We assessed provider knowledge, attitudes, and practices for the management of breakthrough varicella and identified barriers to implementation of laboratory testing and reporting.
We surveyed 145 health-care providers (HCPs) from 30 pediatric practices in Philadelphia who did not have a history of laboratory testing for breakthrough varicella. The self-administered survey instrument collected information on clinicians' practices for management of children presenting with rash, infection-control strategies, reporting to public health agencies, and laboratory testing.
Among the 144 HCPs who completed the survey, 73 (51%) had practiced for more than 10 years. While 115 HCPs (80%) would elect to evaluate a child with rash in the office, only 19 (13%) would submit diagnostics. When patients had a known recent exposure to varicella, 84 HCPs (58%) would use laboratory tests: 40% would use direct fluorescent antibody staining on a specimen from a cutaneous lesion, 24% would use polymerase chain reaction on a lesion specimen, 21% would use acute and convalescent serology, and 10% would use other tests. While waiting for test results, 82 HCPs (57%) would advise that the child be kept at home, 39 (27%) would notify the local health department, and 33 (23%) would inform the school nurse.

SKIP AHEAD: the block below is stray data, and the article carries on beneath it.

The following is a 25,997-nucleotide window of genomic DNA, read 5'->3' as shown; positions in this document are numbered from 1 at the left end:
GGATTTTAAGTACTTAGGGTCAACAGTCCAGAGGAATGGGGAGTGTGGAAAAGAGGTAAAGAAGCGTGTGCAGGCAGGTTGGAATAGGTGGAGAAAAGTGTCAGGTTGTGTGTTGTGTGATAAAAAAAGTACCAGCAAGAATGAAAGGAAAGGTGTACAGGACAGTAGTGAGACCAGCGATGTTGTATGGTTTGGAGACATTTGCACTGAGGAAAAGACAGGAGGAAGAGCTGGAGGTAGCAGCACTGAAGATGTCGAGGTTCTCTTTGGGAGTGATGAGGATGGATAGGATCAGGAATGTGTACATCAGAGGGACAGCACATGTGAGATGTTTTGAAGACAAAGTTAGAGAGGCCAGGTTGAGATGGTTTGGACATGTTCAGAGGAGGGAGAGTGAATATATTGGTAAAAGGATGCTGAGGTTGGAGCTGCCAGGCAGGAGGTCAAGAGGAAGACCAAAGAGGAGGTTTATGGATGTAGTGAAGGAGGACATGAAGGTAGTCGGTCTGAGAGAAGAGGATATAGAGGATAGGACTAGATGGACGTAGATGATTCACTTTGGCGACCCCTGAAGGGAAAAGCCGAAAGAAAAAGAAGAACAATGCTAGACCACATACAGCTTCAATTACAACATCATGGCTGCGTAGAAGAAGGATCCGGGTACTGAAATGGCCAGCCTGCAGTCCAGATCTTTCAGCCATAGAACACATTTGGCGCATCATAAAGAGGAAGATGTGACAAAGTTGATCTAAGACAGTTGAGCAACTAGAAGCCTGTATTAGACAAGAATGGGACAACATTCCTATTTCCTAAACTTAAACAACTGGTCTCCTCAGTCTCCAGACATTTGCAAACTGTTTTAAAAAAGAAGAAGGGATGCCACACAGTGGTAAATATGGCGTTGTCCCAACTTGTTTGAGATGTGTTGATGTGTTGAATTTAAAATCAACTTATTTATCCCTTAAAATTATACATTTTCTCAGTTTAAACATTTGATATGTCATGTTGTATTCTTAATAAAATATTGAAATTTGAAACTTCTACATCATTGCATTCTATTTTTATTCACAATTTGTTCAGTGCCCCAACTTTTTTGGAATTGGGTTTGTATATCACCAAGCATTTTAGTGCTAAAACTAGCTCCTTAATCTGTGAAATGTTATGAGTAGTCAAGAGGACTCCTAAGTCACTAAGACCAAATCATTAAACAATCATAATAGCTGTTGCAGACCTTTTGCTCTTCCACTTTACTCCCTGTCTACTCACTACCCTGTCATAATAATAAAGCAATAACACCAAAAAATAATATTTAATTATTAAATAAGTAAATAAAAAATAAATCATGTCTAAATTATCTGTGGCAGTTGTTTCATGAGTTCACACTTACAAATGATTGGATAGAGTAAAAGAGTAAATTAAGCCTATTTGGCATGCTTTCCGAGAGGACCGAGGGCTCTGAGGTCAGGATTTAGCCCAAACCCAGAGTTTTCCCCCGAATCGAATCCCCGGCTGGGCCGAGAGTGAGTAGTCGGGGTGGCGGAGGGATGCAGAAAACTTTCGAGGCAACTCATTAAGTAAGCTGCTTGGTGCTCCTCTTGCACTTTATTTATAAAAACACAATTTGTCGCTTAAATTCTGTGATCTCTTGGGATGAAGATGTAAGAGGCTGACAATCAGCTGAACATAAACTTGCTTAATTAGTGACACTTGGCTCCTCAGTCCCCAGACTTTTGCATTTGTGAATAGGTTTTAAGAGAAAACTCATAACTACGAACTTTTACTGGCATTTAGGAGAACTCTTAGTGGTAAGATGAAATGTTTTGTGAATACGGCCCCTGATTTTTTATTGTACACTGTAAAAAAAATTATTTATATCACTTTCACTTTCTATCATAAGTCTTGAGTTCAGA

As varicella becomes increasingly uncommon, laboratory confirmation becomes more critical for appropriate diagnosis, similar to poliomyelitis and measles. Our findings suggest that HCPs need further education regarding laboratory confirmation, containment, and reporting of breakthrough varicella.